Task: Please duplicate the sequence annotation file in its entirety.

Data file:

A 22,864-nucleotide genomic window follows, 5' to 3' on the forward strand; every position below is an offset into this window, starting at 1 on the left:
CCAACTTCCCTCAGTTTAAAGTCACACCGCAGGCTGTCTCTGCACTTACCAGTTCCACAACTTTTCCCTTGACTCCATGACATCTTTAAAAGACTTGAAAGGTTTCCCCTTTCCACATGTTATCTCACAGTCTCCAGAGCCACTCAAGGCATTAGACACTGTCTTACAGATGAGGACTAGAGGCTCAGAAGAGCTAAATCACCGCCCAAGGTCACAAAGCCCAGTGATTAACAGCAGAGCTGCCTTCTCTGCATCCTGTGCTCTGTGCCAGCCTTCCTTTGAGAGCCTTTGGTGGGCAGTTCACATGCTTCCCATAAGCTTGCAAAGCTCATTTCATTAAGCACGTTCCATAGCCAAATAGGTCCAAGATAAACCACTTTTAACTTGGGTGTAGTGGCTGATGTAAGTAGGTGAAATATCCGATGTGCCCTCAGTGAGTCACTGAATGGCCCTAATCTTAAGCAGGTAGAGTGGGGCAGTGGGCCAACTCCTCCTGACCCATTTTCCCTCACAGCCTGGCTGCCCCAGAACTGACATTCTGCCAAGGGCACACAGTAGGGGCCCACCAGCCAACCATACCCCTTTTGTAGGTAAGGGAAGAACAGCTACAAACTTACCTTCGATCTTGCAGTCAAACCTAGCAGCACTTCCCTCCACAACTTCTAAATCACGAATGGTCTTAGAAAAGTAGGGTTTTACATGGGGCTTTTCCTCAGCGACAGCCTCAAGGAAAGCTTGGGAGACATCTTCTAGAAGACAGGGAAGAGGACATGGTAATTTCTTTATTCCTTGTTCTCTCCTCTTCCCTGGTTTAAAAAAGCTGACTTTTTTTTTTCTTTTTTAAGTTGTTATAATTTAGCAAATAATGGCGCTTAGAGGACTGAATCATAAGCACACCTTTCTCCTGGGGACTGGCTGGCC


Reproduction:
A 22,864-nucleotide genomic window follows, 5' to 3' on the forward strand; every position below is an offset into this window, starting at 1 on the left:
CCAACTTCCCTCAGTTTAAAGTCACACCGCAGGCTGTCTCTGCACTTACCAGTTCCACAACTTTTCCCTTGACTCCATGACATCTTTAAAAGACTTGAAAGGTTTCCCCTTTCCACATGTTATCTCACAGTCTCCAGAGCCACTCAAGGCATTAGACACTGTCTTACAGATGAGGACTAGAGGCTCAGAAGAGCTAAATCACCGCCCAAGGTCACAAAGCCCAGTGATTAACAGCAGAGCTGCCTTCTCTGCATCCTGTGCTCTGTGCCAGCCTTCCTTTGAGAGCCTTTGGTGGGCAGTTCACATGCTTCCCATAAGCTTGCAAAGCTCATTTCATTAAGCACGTTCCATAGCCAAATAGGTCCAAGATAAACCACTTTTAACTTGGGTGTAGTGGCTGATGTAAGTAGGTGAAATATCCGATGTGCCCTCAGTGAGTCACTGAATGGCCCTAATCTTAAGCAGGTAGAGTGGGGCAGTGGGCCAACTCCTCCTGACCCATTTTCCCTCACAGCCTGGCTGCCCCAGAACTGACATTCTGCCAAGGGCACACAGTAGGGGCCCACCAGCCAACCATACCCCTTTTGTAGGTAAGGGAAGAACAGCTACAAACTTACCTTCGATCTTGCAGTCAAACCTAGCAGCACTTCCCTCCACAACTTCTAAATCACGAATGGTCTTAGAAAAGTAGGGTTTTACATGGGGCTTTTCCTCAGCGACAGCCTCAAGGAAAGCTTGGGAGACATCTTCTAGAAGACAGGGAAGAGGACATGGTAATTTCTTTATTCCTTGTTCTCTCCTCTTCCCTGGTTTAAAAAAGCTGACTTTTTTTTTTCTTTTTTAAGTTGTTATAATTTAGCAAATAATGGCGCTTAGAGGACTGAATCATAAGCACACCTTTCTCCTGGGGACTGGCTGGCC